Serious question : In the PnP, aren't the spells that targets AC used less often at higher level when characters have higher level and more powerfull spells that require a ST ? It's something Saito brought in another thread and I found interresting to think about (as the non PnP player I am).
I mostly brought that up because later spells that target saving throws will inflict half damage if an enemy succeeds the saving throw against it. Spells that target enemy AC do not have a similar function. As the field effects have already taught us, having sources of guaranteed damage is *powerful* as hell, especially if they are also AoE effects. This type of principle is why spells like Fireball and Lightning Bolt are so feared (aside from those two spells inflicting more damage than other level 3 spells for 'tradition' reasons from the earlier DnD editions). Subsequently it's also going to be why having proper counterspells is going to be extremely crucial.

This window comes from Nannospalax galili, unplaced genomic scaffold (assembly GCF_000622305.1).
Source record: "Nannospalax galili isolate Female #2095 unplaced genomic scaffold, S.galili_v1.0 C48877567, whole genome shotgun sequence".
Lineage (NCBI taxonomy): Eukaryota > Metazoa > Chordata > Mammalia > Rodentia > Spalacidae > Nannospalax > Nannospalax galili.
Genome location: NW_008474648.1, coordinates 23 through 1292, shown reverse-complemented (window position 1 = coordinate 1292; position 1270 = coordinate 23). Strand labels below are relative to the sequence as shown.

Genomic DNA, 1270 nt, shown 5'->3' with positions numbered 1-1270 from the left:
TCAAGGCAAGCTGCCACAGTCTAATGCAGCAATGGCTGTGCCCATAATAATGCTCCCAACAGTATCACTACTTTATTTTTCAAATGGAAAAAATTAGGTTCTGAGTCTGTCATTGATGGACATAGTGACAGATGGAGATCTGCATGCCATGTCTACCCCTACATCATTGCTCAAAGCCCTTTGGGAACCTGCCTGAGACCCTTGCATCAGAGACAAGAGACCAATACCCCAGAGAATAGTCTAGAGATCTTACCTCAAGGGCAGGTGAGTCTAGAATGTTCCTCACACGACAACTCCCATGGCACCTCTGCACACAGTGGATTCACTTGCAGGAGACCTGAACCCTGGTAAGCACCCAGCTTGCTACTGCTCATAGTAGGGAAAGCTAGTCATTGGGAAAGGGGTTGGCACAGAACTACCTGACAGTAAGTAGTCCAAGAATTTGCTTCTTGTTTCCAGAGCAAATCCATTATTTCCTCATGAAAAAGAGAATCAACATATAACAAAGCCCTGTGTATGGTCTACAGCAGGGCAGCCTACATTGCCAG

When Bard is released, pick up the Shatter spell. That's one of the few saving throw spells that inflicts half damage available in the EA right now (and the only ranged AoE saving throw spell right now IIRC), and watch as entire packs of enemies melt under it. My Bard mod playthrough with Gale and Wyll also using Shatter basically melted fights with big packs of enemies with lower HP.
(Bards also get an exclusive 1st level spell called Dissonant Whispers that also targets a saving throw, though it is a single target spell. Currently, if an enemy fails the saving throw in BG3, they are also frightened. The tabletop variant forces them to immediately spend their reaction trying to get away from the Bard instead.)
I don't believe Heat Metal is in BG3 yet either, but it most likely will be eventually, once item tags are sorted out. It's an extremely unique 2nd level concentration spell available to Bards and Druids that inflicts guaranteed fire damage against enemies using metal equipment, and you can spend a bonus action each turn to cause that damage again. It additionally forces enemy attacks to have disadvantage until the effect ends, either by the caster losing concentration or the target dropping the affected equipment (and the spell forces them to do so if possible unless they pass a constitution saving throw - but even if they succeed to retain their equipment, they still take full damage from the spell itself). Though 'dropping equipment' only realistically applies if weapons, shields, or accessories are targeted, which is a great way to disarm an enemy. If your main goal is damage and perpetual disadvantage, you target armor instead.